"We propose roughly 50 000, because those are the persons in need of housing who don't have the so-called competences for housing. They don't have an apartment and they don't have the incomes they need to rent one," she explained, adding that her ministry is offering subsidies for nursing homes, for example, that should cover other categories of persons in need of housing.
Marksová: We have reached agreement, we can pass the law
The Labor and Social Affairs Minister believes all of the governing parties have made concessions now and agreed on the basic principles for the social housing law. It is therefore possible to approve it before the next elections.
She said she would strive to see it rapidly discussed in the lower house. "I still believe it can be passed before the elections. The question is whether the law will be a priority in the Chamber of Deputies. We will certainly want an accelerated discussion of it. This will be the last matter to come there from [the Labor and Social Affairs Ministry]," she said.
The minister said she believes the coalition politicians have reached agreement on the "basic principles" of the bill and have made concessions so that the law can now be completed by the bureaucrats and lawyers from the Labor and Social Affairs Ministry and the Regional Develpoment Ministry. She also believes the Government's Legislative Council should also rapidly discuss it.
Marksová believes the law has a good chance of being adopted. "Once I submit a bill that is understood by the Union of Cities and Municipalities and the Association of Local Administrations, it is my experience that it will have an actual chance across the entire political spectrum. If they disagree with it, we will be sending such a law to its death," she said.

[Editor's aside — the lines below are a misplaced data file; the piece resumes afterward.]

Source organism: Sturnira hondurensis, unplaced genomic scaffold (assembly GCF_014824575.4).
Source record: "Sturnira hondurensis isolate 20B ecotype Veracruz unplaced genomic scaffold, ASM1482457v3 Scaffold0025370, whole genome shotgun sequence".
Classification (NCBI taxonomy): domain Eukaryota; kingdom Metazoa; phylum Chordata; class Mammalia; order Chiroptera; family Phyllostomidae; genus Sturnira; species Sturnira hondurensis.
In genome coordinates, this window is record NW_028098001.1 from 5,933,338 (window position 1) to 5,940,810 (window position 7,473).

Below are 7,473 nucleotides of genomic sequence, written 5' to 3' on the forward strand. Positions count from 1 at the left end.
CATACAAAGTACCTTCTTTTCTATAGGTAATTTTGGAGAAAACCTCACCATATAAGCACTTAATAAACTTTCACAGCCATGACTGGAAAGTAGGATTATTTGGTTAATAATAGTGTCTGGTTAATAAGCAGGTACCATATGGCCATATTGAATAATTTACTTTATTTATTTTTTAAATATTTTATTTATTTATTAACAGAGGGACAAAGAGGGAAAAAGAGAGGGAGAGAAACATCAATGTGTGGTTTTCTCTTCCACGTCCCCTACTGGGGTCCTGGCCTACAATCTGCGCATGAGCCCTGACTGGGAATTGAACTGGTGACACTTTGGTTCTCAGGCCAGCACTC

The Labor and Social Affairs Minister said she believes her coalition partners have comprehended that social housing cannot be a direct obligation for municipalities, only a voluntary commitment. After five years, the system can eventually be assessed and a municipal obligation to administer social apartments could then be established through an amendment.
"This is not about each of us having a different opinion, rather, it's about us clarifying what we are discussing. Social housing must be available to all who cannot afford commercial rents. That means incomplete families, people living with disabilities, senior citizens. It cannot be just for the socially most vulnerable," the Labor and Social Affairs Minister said.
Marksová believes some ANO politicians are convinced the law is not necessary and that the situation could be corrected by adjusting welfare benefits and existing subsidy programs. "It is obvious that is not enough. We see that the number of socially excluded localities is rising. We cannot solve all of our problems through welfare benefits, far from it," the Labor and Social Affairs Minister said.
The law on social housing was originally meant to have taken effect this month, according to the Czech Government's original plans. Czech PM Bohuslav Sobotka (ČSSD) called the bill one of 10 priorities of his cabinet before the elections.
Eighty organizations aiding people in need have called on the Government to approve a bill by the end of January, otherwise it cannot be adopted before the next elections. The Labor and Social Affairs Ministry received thousands of comments on its draft legislation.